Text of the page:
As people incorporate changes into their routines, let them know what they are doing well and what needs improvement as they go. Feedback provides reinforcement of the change and also the opportunity for course correction.
When we hear the word “feedback,” we typically think of difficult one-on-one conversations telling people their “opportunities for improvement.” While that is one form of feedback, consider these other ways to let people know how they are doing:
- Audio or visual cues indicating a task has been performed correctly or incorrectly
- Data, charts, test results or other information that indicate progress
- Employee surveys or other anonymous feedback tools
The people who need the most feedback during change are leaders. Since it is typically daunting to provide leaders with feedback, they are also least likely to actually receive feedback. In your role as a change agent, it is imperative to find a way to tell leaders what they are doing to hinder the change effort, and not to forget to let them know what they are doing right. If you don’t tell them, how else will they know?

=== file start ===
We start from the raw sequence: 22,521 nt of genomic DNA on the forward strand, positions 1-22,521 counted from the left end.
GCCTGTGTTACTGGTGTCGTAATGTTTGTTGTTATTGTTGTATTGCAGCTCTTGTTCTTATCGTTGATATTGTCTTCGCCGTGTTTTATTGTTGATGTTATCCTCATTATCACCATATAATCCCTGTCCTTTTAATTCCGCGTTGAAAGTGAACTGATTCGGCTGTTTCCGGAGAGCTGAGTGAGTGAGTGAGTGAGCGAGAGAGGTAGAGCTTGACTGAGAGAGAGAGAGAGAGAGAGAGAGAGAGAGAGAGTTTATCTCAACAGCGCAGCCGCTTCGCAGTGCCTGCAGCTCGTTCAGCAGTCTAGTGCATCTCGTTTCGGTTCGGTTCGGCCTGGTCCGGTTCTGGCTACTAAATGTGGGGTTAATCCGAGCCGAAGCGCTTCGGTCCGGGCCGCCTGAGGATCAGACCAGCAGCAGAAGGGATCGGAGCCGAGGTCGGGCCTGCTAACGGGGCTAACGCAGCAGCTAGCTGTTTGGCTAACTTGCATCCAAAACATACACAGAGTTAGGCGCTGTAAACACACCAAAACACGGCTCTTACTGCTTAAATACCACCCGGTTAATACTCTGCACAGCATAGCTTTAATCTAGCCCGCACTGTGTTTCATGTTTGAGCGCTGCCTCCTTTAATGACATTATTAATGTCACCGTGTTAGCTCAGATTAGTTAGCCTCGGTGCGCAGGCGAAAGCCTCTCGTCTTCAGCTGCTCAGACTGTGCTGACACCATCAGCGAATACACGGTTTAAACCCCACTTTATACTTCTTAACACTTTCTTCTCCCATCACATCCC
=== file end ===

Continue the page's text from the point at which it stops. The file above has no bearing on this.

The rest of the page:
Who might need feedback?
Read more of the 99 Ways to Influence Change.
Other favorite feedback posts:
- Feedback lessons from American Idol
- How to Deal With a Clueless Boss
- Employee Feedback with The Suggestion Guru (radio show)